Purpose: Clinical education is a key component of speech-language pathology university curriculum, whereby students have the opportunity to apply theoretical knowledge and practical skills learned in the classroom into a real workplace. However, more recently the availability of high quality, consistent clinical placements and learning experiences across the range of practice areas in the discipline is reducing. Therefore, alternative clinical learning opportunities that enable students to develop skills and competencies are being explored. Recently, replacing clinical time with a simulated learning program has been shown to achieve equivalent levels of clinical competency in speech pathology. However, it is unknown how simulation impacts on student learning in traditional clinical placements. Therefore, this research explored clinical educators’ perceptions of students undertaking clinical placements in their workplace immediately following a five-day simulation-based learning program related to the same area of practice.
Method: Thirty-five clinical educators who supervised students in the workplace immediately after they completed the simulation program participated in semi-structured interviews. All interviews were transcribed verbatim and analyzed using qualitative methods described by Graneheim and Lundman (2004).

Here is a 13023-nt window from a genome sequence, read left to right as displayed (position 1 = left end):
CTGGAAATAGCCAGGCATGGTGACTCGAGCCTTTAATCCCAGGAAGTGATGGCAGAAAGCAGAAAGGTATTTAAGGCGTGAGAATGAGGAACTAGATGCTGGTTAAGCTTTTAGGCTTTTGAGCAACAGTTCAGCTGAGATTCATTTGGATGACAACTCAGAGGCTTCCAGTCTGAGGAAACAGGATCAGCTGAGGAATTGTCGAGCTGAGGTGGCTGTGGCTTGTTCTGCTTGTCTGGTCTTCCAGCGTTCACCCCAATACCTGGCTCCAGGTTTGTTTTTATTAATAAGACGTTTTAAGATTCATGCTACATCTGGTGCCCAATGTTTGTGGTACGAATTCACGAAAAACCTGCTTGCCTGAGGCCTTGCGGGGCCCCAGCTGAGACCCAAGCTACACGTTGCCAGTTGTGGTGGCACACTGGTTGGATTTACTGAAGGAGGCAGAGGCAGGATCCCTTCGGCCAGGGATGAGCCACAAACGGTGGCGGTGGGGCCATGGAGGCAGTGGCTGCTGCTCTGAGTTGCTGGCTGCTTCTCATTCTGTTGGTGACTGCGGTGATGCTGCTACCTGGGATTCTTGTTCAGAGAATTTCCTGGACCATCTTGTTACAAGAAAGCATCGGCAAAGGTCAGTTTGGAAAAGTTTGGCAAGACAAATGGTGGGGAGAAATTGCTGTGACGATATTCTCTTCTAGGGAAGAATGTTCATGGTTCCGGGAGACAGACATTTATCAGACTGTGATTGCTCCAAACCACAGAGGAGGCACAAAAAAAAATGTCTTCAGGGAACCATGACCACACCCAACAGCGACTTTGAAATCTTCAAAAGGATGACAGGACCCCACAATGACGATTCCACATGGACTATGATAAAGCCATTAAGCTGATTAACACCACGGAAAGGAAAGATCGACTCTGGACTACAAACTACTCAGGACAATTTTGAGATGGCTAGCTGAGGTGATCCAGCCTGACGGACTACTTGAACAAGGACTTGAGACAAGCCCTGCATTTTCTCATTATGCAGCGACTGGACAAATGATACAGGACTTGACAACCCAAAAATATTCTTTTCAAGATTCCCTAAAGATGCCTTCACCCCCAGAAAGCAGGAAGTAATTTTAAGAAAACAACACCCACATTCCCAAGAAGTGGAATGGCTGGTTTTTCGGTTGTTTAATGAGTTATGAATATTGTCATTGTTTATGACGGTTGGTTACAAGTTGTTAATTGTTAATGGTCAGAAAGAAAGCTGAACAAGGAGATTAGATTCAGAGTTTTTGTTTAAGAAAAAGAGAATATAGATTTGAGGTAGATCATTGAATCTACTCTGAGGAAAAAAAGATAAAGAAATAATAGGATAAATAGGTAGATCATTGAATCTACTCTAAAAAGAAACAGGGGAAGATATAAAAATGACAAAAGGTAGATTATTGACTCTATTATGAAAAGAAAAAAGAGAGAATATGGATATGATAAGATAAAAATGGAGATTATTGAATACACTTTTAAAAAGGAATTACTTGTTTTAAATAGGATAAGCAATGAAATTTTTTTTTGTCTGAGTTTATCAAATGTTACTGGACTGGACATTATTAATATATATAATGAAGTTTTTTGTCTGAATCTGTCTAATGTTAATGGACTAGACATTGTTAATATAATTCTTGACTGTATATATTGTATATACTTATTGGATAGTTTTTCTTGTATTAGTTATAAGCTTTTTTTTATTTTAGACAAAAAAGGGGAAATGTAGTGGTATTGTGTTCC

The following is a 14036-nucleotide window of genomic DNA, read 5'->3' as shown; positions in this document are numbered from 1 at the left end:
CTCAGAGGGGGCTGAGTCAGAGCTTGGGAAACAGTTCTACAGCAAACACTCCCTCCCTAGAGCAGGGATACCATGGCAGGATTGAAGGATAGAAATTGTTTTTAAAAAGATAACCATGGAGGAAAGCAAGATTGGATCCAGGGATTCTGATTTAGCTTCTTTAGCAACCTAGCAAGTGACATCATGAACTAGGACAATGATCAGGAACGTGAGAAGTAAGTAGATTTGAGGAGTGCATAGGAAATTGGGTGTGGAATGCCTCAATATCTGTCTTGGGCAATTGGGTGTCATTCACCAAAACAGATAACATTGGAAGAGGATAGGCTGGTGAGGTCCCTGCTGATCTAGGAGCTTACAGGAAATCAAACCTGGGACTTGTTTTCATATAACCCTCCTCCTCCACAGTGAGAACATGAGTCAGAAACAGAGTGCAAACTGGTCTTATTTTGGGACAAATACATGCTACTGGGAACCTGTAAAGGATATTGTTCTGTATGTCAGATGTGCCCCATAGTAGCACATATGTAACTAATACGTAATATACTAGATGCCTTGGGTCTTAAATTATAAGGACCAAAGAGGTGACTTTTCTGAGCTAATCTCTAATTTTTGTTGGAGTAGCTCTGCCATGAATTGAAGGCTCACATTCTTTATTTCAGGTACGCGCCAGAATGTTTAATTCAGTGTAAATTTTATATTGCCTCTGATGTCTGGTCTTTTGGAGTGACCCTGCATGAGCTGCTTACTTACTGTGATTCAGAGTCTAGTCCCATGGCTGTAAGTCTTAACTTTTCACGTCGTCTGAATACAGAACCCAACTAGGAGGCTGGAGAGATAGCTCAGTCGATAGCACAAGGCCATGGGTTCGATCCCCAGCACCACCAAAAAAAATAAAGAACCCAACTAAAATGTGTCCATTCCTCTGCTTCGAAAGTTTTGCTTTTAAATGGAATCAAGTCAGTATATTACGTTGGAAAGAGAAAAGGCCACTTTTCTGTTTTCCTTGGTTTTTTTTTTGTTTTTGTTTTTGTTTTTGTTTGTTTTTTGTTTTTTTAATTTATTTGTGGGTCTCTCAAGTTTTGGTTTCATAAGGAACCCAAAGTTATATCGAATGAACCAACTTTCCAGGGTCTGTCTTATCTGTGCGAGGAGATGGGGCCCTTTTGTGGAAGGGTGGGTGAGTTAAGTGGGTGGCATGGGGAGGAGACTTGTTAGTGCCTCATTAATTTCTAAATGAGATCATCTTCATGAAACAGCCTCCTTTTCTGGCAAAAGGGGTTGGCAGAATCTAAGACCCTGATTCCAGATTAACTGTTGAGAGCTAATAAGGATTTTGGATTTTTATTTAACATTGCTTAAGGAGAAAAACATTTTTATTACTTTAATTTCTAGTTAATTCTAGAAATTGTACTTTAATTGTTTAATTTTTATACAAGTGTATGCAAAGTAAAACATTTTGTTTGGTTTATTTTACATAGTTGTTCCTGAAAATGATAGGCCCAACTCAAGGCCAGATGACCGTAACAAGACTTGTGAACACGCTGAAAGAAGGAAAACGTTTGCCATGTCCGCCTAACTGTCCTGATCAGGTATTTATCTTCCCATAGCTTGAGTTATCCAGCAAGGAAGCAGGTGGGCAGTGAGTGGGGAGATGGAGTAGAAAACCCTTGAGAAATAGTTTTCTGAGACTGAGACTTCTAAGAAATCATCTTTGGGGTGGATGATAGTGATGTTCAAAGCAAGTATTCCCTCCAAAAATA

Result: The analysis identified four key themes related to the impact of students in the workplace, simulation priming students for learning, the importance of the transition from simulation-based learning to the workplace, and the role of simulation in clinical education programs.
Conclusion: The use of simulation to support student learning and develop clinical skills and competencies in adult speech pathology practice is supported by workplace clinical educators. However, results of this study suggest that the simulation program needs to be embedded within the curriculum and clinical education program to enhance transition between learning experiences and maximize benefits of learning experiences in real workplace contexts.
Hewat, Sally; Walters, Joanne; Caird, Emma; Aldridge, Danielle; Penman, Adriana; Cardell, Elizabeth; Davenport, Rachel; Davidson, Bronwyn; Howells, Simone; McCabe, Patricia; Purcell, Alison; Ward, Elizabeth; and Hill, Anne E.
"Clinical Educators’ Perceptions of Students Following a Simulation-Based Learning Program,"
Teaching and Learning in Communication Sciences & Disorders: Vol. 4
, Article 9.
Available at: https://ir.library.illinoisstate.edu/tlcsd/vol4/iss3/9